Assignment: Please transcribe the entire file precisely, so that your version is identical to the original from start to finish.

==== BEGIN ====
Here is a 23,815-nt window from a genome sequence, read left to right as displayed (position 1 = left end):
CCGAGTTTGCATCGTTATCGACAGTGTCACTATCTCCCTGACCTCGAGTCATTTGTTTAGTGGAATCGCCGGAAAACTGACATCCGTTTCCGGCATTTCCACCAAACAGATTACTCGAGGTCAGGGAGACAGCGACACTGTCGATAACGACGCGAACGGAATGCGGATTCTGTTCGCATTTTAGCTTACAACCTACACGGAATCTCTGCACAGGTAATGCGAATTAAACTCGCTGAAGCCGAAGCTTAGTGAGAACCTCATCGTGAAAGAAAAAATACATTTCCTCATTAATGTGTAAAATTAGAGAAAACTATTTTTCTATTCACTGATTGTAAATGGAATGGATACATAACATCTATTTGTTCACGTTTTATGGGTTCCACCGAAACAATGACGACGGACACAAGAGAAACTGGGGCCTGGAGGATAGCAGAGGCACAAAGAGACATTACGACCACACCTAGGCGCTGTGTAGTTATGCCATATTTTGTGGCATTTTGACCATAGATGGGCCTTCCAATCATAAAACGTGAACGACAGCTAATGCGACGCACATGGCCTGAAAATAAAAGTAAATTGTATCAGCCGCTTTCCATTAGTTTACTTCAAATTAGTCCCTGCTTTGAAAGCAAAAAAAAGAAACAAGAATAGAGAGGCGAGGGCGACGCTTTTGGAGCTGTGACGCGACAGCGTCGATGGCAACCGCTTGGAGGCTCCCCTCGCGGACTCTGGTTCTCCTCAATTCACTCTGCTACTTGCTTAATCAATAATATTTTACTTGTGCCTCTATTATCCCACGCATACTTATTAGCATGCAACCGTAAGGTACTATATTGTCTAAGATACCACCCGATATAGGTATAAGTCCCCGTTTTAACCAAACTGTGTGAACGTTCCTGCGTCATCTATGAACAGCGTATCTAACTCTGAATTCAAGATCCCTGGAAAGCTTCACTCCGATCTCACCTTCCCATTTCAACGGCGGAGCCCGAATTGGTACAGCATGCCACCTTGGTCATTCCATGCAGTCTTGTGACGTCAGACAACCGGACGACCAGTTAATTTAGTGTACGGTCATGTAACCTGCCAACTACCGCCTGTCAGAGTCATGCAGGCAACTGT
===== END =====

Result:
Here is a 23,815-nt window from a genome sequence, read left to right as displayed (position 1 = left end):
CCGAGTTTGCATCGTTATCGACAGTGTCACTATCTCCCTGACCTCGAGTCATTTGTTTAGTGGAATCGCCGGAAAACTGACATCCGTTTCCGGCATTTCCACCAAACAGATTACTCGAGGTCAGGGAGACAGCGACACTGTCGATAACGACGCGAACGGAATGCGGATTCTGTTCGCATTTTAGCTTACAACCTACACGGAATCTCTGCACAGGTAATGCGAATTAAACTCGCTGAAGCCGAAGCTTAGTGAGAACCTCATCGTGAAAGAAAAAATACATTTCCTCATTAATGTGTAAAATTAGAGAAAACTATTTTTCTATTCACTGATTGTAAATGGAATGGATACATAACATCTATTTGTTCACGTTTTATGGGTTCCACCGAAACAATGACGACGGACACAAGAGAAACTGGGGCCTGGAGGATAGCAGAGGCACAAAGAGACATTACGACCACACCTAGGCGCTGTGTAGTTATGCCATATTTTGTGGCATTTTGACCATAGATGGGCCTTCCAATCATAAAACGTGAACGACAGCTAATGCGACGCACATGGCCTGAAAATAAAAGTAAATTGTATCAGCCGCTTTCCATTAGTTTACTTCAAATTAGTCCCTGCTTTGAAAGCAAAAAAAAGAAACAAGAATAGAGAGGCGAGGGCGACGCTTTTGGAGCTGTGACGCGACAGCGTCGATGGCAACCGCTTGGAGGCTCCCCTCGCGGACTCTGGTTCTCCTCAATTCACTCTGCTACTTGCTTAATCAATAATATTTTACTTGTGCCTCTATTATCCCACGCATACTTATTAGCATGCAACCGTAAGGTACTATATTGTCTAAGATACCACCCGATATAGGTATAAGTCCCCGTTTTAACCAAACTGTGTGAACGTTCCTGCGTCATCTATGAACAGCGTATCTAACTCTGAATTCAAGATCCCTGGAAAGCTTCACTCCGATCTCACCTTCCCATTTCAACGGCGGAGCCCGAATTGGTACAGCATGCCACCTTGGTCATTCCATGCAGTCTTGTGACGTCAGACAACCGGACGACCAGTTAATTTAGTGTACGGTCATGTAACCTGCCAACTACCGCCTGTCAGAGTCATGCAGGCAACTGT